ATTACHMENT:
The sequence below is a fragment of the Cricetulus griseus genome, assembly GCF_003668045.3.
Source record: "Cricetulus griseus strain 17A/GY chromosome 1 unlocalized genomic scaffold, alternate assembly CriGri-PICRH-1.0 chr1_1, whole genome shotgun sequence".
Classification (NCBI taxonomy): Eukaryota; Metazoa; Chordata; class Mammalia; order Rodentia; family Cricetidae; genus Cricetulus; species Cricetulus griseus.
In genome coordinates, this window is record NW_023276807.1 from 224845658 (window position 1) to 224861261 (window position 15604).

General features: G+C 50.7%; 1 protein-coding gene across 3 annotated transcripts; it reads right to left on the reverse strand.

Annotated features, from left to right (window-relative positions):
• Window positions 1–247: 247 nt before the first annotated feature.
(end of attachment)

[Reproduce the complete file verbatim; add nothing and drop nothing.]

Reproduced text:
The sequence below is a fragment of the Cricetulus griseus genome, assembly GCF_003668045.3.
Source record: "Cricetulus griseus strain 17A/GY chromosome 1 unlocalized genomic scaffold, alternate assembly CriGri-PICRH-1.0 chr1_1, whole genome shotgun sequence".
Classification (NCBI taxonomy): Eukaryota; Metazoa; Chordata; class Mammalia; order Rodentia; family Cricetidae; genus Cricetulus; species Cricetulus griseus.
In genome coordinates, this window is record NW_023276807.1 from 224845658 (window position 1) to 224861261 (window position 15604).

General features: G+C 50.7%; 1 protein-coding gene across 3 annotated transcripts; it reads right to left on the reverse strand.

Annotated features, from left to right (window-relative positions):
• Window positions 1–247: 247 nt before the first annotated feature.